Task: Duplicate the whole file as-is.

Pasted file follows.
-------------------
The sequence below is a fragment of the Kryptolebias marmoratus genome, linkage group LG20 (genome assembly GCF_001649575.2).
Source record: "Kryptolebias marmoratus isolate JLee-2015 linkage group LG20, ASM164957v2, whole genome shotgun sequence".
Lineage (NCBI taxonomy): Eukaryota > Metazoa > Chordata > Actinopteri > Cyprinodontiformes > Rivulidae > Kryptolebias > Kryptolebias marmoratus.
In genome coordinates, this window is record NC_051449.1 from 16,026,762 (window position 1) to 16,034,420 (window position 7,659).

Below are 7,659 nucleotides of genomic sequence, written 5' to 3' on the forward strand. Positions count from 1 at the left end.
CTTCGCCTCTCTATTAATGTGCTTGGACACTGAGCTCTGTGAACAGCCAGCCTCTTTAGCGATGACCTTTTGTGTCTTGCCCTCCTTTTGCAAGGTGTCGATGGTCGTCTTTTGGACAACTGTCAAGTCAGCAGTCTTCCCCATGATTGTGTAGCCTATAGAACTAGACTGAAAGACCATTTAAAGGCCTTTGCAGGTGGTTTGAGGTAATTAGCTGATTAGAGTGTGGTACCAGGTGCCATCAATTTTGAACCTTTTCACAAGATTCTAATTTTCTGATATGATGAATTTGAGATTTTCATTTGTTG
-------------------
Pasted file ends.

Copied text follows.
The sequence below is a fragment of the Kryptolebias marmoratus genome, linkage group LG20 (genome assembly GCF_001649575.2).
Source record: "Kryptolebias marmoratus isolate JLee-2015 linkage group LG20, ASM164957v2, whole genome shotgun sequence".
Lineage (NCBI taxonomy): Eukaryota > Metazoa > Chordata > Actinopteri > Cyprinodontiformes > Rivulidae > Kryptolebias > Kryptolebias marmoratus.
In genome coordinates, this window is record NC_051449.1 from 16,026,762 (window position 1) to 16,034,420 (window position 7,659).

Below are 7,659 nucleotides of genomic sequence, written 5' to 3' on the forward strand. Positions count from 1 at the left end.
CTTCGCCTCTCTATTAATGTGCTTGGACACTGAGCTCTGTGAACAGCCAGCCTCTTTAGCGATGACCTTTTGTGTCTTGCCCTCCTTTTGCAAGGTGTCGATGGTCGTCTTTTGGACAACTGTCAAGTCAGCAGTCTTCCCCATGATTGTGTAGCCTATAGAACTAGACTGAAAGACCATTTAAAGGCCTTTGCAGGTGGTTTGAGGTAATTAGCTGATTAGAGTGTGGTACCAGGTGCCATCAATTTTGAACCTTTTCACAAGATTCTAATTTTCTGATATGATGAATTTGAGATTTTCATTTGTTG